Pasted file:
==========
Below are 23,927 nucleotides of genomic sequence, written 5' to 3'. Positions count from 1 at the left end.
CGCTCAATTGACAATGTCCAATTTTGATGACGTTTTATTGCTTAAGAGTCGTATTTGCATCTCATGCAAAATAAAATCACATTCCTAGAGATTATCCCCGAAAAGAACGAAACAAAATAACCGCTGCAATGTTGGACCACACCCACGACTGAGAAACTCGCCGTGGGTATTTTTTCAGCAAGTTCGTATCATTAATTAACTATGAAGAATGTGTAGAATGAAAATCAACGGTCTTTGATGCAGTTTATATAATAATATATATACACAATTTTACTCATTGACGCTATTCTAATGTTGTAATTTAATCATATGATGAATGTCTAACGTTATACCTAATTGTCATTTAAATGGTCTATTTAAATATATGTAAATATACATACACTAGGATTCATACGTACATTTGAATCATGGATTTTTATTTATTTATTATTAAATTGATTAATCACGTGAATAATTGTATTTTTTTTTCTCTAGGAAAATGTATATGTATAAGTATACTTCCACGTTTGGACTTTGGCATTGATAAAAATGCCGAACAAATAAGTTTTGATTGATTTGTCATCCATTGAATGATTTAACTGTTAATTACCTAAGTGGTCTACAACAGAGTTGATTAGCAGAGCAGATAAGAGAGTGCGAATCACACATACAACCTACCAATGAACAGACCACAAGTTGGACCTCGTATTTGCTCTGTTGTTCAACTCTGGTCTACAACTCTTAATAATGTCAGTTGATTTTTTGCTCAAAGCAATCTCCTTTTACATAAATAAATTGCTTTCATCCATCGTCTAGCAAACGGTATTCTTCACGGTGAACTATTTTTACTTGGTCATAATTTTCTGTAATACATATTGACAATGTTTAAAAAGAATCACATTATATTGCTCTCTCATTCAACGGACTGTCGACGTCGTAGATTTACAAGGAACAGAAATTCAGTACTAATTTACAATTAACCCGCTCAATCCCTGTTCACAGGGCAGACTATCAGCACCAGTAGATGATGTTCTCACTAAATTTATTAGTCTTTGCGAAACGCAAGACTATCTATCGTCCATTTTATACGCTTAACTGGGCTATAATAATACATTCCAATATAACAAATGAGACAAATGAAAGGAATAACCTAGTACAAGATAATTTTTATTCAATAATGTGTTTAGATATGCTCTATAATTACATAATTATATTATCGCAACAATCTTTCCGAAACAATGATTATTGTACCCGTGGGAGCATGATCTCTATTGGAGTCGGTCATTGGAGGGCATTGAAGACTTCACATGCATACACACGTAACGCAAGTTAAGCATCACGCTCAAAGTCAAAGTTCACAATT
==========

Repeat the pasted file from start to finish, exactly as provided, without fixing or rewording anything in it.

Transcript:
Below are 23,927 nucleotides of genomic sequence, written 5' to 3'. Positions count from 1 at the left end.
CGCTCAATTGACAATGTCCAATTTTGATGACGTTTTATTGCTTAAGAGTCGTATTTGCATCTCATGCAAAATAAAATCACATTCCTAGAGATTATCCCCGAAAAGAACGAAACAAAATAACCGCTGCAATGTTGGACCACACCCACGACTGAGAAACTCGCCGTGGGTATTTTTTCAGCAAGTTCGTATCATTAATTAACTATGAAGAATGTGTAGAATGAAAATCAACGGTCTTTGATGCAGTTTATATAATAATATATATACACAATTTTACTCATTGACGCTATTCTAATGTTGTAATTTAATCATATGATGAATGTCTAACGTTATACCTAATTGTCATTTAAATGGTCTATTTAAATATATGTAAATATACATACACTAGGATTCATACGTACATTTGAATCATGGATTTTTATTTATTTATTATTAAATTGATTAATCACGTGAATAATTGTATTTTTTTTTCTCTAGGAAAATGTATATGTATAAGTATACTTCCACGTTTGGACTTTGGCATTGATAAAAATGCCGAACAAATAAGTTTTGATTGATTTGTCATCCATTGAATGATTTAACTGTTAATTACCTAAGTGGTCTACAACAGAGTTGATTAGCAGAGCAGATAAGAGAGTGCGAATCACACATACAACCTACCAATGAACAGACCACAAGTTGGACCTCGTATTTGCTCTGTTGTTCAACTCTGGTCTACAACTCTTAATAATGTCAGTTGATTTTTTGCTCAAAGCAATCTCCTTTTACATAAATAAATTGCTTTCATCCATCGTCTAGCAAACGGTATTCTTCACGGTGAACTATTTTTACTTGGTCATAATTTTCTGTAATACATATTGACAATGTTTAAAAAGAATCACATTATATTGCTCTCTCATTCAACGGACTGTCGACGTCGTAGATTTACAAGGAACAGAAATTCAGTACTAATTTACAATTAACCCGCTCAATCCCTGTTCACAGGGCAGACTATCAGCACCAGTAGATGATGTTCTCACTAAATTTATTAGTCTTTGCGAAACGCAAGACTATCTATCGTCCATTTTATACGCTTAACTGGGCTATAATAATACATTCCAATATAACAAATGAGACAAATGAAAGGAATAACCTAGTACAAGATAATTTTTATTCAATAATGTGTTTAGATATGCTCTATAATTACATAATTATATTATCGCAACAATCTTTCCGAAACAATGATTATTGTACCCGTGGGAGCATGATCTCTATTGGAGTCGGTCATTGGAGGGCATTGAAGACTTCACATGCATACACACGTAACGCAAGTTAAGCATCACGCTCAAAGTCAAAGTTCACAATT